We call ours McDonald.
Tonner male dolls come in quite a variety. A lot of them that I see, though, are fashioned after a movie, comic or book character, like Harry Potter. They have a limited selection of clothes, which are well made. Good shoes...
This is an 18" Peter Parker doll, with several points of articulation.
Berenguer babies come in many sizes, colors, and facial expressions. Award winning and lifelike, these Spanish made dolls have been pleasing baby doll lovers of all ages for over 50 years.
This little vinyl Berenguer baby is a 5" bundle of joy.
Betsy McCall Dolls started as a paper doll in the women's magazine, McCall's, in 1951. The next year Ideal made the first 14" doll which became very popular. Several sizes and versions have been made since. The Tonner Doll Company has been making these Betsy McCall dolls since 1990. Lots of good quailty doll clothes have been made for the variations.
This is a 1996 brunette 14" size Betsy with her 1998 10.5" little friend, or sister, Linda McCall.
Berdine Creedy is a well known doll designer creating a variety of small series over the years. Several are bjd's with the ability to pose well. Berdine has a personal approach to the dolls she makes, so it is interesting to hear her stories. One set of 4 small dolls were styled after her grandchildren and their friends.
This 2010 resin 10" balljointed dolly, Lollipop, is from the 2010 Dancing With Grace series of four little ballerinas.
From Heart and Soul, a company established in 2000, the Kidz n Cats dolls are designed by Sonja Hartmann, a world renowned doll artist. She has been creating dolls for over 30 years. These dolls are 18" vinyl, with 11 points of articulation. There are several sculpts, both boys and girls.
This is Jakob, easy to stand and pose.
Beloved doll designer, Helen Kish, has created a variety of dolls in a variety of sizes, going back 30 years. Helen tried out many materials for her dolls, from porcelain, clay, and bronze to the more recent vinyl. She sculpted over 100 dolls herself from the 70's to 80's under "Helen Kish Originals". She has freelance designed for several companies but in 1991, she began "Kish & Company". People who collect Helen Kish dolls are avid fans!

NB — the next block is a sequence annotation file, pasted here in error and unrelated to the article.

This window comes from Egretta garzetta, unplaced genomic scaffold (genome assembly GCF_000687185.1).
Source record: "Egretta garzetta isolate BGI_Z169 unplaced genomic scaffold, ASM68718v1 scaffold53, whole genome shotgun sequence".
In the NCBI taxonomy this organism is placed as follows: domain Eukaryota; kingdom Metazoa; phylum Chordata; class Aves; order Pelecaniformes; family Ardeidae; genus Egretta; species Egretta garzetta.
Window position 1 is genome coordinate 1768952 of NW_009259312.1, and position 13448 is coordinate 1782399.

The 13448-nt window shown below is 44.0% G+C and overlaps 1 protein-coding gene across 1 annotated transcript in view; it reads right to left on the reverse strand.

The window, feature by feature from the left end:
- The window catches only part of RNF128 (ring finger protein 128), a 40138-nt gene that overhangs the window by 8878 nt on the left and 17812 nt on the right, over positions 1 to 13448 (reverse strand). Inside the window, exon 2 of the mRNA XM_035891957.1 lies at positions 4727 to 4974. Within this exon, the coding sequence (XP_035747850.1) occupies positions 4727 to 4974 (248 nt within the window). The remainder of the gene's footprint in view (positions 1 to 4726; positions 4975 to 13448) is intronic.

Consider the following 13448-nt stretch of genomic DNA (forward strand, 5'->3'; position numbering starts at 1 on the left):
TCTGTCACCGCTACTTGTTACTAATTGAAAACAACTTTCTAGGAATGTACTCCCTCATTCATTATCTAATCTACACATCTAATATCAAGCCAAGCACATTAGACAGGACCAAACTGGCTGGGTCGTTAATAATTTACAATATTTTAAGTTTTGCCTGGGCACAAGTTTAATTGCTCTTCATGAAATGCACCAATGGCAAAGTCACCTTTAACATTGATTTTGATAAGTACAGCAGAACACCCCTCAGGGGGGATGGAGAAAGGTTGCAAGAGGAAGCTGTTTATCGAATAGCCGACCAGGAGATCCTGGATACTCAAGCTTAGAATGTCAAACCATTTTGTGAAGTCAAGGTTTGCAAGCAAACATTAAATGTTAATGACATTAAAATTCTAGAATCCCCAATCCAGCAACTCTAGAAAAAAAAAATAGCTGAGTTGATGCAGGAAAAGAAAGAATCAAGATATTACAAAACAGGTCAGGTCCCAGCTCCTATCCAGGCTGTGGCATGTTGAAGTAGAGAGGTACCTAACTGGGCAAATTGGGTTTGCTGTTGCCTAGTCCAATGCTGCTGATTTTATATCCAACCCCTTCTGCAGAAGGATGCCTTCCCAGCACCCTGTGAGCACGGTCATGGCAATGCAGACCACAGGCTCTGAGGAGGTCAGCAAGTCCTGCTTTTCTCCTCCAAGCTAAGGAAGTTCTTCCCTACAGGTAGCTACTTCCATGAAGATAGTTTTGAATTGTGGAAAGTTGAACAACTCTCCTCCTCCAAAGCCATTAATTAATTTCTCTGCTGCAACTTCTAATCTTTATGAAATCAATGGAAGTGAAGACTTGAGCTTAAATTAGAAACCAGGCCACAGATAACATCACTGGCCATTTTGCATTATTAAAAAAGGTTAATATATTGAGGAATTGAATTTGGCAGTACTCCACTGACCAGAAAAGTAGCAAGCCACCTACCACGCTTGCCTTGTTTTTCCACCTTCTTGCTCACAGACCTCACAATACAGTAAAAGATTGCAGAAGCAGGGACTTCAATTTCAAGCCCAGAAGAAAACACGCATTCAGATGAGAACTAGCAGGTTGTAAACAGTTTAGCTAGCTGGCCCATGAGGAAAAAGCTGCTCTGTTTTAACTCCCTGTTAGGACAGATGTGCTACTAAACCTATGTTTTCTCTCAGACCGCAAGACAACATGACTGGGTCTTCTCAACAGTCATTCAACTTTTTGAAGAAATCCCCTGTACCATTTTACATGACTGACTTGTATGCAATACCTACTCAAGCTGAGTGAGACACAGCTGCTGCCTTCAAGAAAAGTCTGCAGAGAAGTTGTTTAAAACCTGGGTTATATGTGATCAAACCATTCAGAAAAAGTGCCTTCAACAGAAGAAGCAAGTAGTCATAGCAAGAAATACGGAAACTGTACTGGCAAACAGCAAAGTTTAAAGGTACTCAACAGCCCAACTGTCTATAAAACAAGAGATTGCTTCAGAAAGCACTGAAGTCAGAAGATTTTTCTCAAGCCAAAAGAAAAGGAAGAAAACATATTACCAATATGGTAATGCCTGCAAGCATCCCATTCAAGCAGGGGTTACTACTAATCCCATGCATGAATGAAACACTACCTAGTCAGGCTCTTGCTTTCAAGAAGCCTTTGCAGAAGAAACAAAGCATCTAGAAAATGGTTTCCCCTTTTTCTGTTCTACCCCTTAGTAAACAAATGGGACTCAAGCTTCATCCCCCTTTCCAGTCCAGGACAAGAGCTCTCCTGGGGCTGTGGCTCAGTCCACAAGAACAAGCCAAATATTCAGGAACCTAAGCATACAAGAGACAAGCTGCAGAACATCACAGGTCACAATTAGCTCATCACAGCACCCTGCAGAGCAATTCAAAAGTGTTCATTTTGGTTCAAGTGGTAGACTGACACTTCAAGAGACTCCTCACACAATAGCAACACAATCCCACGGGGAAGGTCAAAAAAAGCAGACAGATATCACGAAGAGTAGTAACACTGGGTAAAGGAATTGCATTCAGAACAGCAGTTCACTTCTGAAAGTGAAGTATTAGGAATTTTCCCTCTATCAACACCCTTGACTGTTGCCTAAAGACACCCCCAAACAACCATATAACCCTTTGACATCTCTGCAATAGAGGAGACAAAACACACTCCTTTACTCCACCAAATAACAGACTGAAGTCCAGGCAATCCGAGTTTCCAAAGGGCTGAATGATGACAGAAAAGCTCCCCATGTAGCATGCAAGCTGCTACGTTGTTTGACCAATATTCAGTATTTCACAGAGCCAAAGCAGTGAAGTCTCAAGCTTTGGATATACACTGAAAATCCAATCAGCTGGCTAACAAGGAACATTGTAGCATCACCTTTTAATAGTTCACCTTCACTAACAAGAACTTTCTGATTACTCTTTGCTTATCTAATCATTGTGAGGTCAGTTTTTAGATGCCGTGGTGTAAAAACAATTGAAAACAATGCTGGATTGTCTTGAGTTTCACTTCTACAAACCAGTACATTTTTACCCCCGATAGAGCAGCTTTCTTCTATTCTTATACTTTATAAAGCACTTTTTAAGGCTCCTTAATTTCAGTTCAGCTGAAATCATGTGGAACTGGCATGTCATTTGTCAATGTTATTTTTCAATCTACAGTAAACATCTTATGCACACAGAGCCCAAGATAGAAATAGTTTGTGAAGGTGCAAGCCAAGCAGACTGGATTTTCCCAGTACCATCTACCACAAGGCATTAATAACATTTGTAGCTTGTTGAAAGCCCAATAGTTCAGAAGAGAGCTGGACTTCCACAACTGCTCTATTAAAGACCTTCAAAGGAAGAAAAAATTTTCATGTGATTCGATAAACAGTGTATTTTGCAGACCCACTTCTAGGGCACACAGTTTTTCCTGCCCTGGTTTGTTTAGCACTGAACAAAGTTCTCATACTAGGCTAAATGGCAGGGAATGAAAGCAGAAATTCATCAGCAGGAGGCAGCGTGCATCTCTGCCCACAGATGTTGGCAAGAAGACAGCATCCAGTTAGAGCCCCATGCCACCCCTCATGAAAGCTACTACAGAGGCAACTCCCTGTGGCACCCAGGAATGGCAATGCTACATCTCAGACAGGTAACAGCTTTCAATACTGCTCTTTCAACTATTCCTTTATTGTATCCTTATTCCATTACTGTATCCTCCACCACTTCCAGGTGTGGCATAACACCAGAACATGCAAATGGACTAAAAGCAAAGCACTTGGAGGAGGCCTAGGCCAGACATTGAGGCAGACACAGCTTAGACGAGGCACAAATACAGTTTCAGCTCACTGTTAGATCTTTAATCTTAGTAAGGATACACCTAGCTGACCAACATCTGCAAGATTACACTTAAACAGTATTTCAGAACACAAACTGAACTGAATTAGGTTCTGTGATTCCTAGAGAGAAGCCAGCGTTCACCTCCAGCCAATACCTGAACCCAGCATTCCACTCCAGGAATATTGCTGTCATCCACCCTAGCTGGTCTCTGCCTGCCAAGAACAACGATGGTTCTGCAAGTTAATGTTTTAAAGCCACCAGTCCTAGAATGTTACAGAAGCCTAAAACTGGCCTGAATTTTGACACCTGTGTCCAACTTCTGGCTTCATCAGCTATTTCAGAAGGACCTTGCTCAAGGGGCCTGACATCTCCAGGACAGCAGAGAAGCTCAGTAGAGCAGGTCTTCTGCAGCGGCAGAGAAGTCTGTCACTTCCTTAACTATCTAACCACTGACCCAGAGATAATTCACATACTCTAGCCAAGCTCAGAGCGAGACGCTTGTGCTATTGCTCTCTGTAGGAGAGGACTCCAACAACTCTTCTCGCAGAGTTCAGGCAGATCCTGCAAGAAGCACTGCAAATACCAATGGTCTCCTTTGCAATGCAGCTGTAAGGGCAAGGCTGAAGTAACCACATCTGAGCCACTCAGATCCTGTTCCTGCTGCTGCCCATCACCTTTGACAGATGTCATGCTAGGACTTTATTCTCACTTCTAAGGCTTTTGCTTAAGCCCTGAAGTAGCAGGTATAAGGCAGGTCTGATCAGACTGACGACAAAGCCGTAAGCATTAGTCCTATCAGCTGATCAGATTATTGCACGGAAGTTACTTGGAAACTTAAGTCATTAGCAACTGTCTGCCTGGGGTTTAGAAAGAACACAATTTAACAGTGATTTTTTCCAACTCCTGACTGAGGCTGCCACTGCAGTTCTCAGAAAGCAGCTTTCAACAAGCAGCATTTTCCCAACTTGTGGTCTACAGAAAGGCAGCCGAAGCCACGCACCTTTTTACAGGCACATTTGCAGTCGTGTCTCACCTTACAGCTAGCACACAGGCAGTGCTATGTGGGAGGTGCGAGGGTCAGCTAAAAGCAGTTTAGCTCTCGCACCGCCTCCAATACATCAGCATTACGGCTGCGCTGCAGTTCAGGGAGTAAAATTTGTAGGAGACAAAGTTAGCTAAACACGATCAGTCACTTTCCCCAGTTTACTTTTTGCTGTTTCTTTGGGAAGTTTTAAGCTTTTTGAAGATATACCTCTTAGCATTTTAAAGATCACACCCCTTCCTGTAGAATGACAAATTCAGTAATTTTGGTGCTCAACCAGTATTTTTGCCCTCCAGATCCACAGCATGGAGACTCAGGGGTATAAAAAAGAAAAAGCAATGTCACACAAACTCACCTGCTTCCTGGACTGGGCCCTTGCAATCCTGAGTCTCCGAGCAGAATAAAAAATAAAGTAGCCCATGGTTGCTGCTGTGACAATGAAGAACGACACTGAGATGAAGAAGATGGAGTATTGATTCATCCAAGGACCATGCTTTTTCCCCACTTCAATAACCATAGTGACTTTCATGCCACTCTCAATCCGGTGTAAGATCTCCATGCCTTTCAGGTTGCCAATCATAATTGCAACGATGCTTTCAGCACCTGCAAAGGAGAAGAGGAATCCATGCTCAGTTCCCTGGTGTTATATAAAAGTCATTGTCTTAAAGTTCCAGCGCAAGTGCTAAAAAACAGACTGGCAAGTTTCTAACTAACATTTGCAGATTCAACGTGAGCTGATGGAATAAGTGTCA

This 10.5" Helen Kish Ballerina Lynne doll, from the 1996 Chrysalis Collection, is slender and graceful.
Fashion dolls! Slender and tall...
Robert Tonner designs LOTS of dolls. Interested in, and inspired by, fashion dolls from the 50's, Robert has grown a big company with a lot of popular dolls.
This is Tonner 22" American Model Glamour Basic Too, wearing a blonde wig in this photo.
Marie Osmond! The performer and talk show host designed a variety of mostly porcelain dolls. She sculpted some herself, and also hired other sculptors to create the dolls she designed. Her dolls are known for being very cute with fancy clothes. She stopped creating dolls in 2014 after 25 years!
This Marie doll is a 6" porcelain baby called Rosebud.
Heartstrings dolls are a sculpt of Dianna Effner, and the clothes for the dolls are made by Joanne Fulton. The 8" doll was first made in 2009, and is available on its own website with several versions of both girls and boys.
Here is Beach Party Eva in a pretty dress and useful hoodie from the website.
Chris Miller produced dolls in the 80's and 90's at least. I am looking for info.... There are several parts to this brand, like Robin Wood and Cottage Collectibles. Although limited in articulation, this doll moves well and has good balance.
This is a Chris Miller "authentic" 14" vinyl doll.
The Ellowyne dolls come in four different looking forms... -the Ellowyne sculpt shown here, and also the Lizette, the Amber, and the Prudence.
Then different eye colors, hair, and clothes offer a wide range of looks from year to year. This makes it easy for Ellowyne fans and collectors to enjoy a variety and endless potential. The Ellowynes, collectively, come from Wilde Imagination, begun in 2006 I believe, a Tonner company.
This Ellowyne is "Woefully Romantic" in a different wig and clothes.
Update Mar 17...Tonner is not making Ellowynes anymore.
Very cute once you get used to her!
Patsy's have been around for a long time, created back in 1928. She was very popular and there are many vintage Patsy dolls out there! Her clothes are well made and she has had a large wardrobe over the years.
This Tonner Effanbee Patsy is Patsy's Dainty Dress Up from 2014, one of a limited edition of 500. She's one of the new version-with those big eyes that are so popular. She has 9 points of articulation, so she is easy to pose in active positions.
The Swedish artist, Heidi Ott, created dolls, both girls and boys...
The ones I have seen have cloth torsos, upper arms and legs, and vinyl appendages and head.
One series, of four 18" girls, "The Faithful Friends" was sold at Target starting in 1996.
There seems to be quite a variety of dolls, from 5" to 20", boys, girls, grown ups, babies...and the costumes are from from different cultures and times. I am still looking for info on Heidi Ott herself.
I wish he could stand without a stand.
Boneka means doll in Indonesia...
These handcrafted dolls are made with wood and cloth, intricately painted, filled with beads so they can be easily posed!
Their wardrobe cloth is Royal antique batik and matches a lovely cloth covered box the doll comes in.
That's how this doll was described to potential collectors.
(I wondered how "rare" it could be, because I got it for a song. And I'm glad I did.) Actually, this looks more like an African style, despite the blanket and beading. I found a photo on a site with a similar doll,
A little baby is attached to the back of this doll. Nobody notices...
Not too happy to be here?
This lovely face belongs to a porcelain sculpt by Dianna Effner called "A Girl With a Curl".
Dianna made two sculpts to go with a popular rhyme, one "good" and the other "horrid".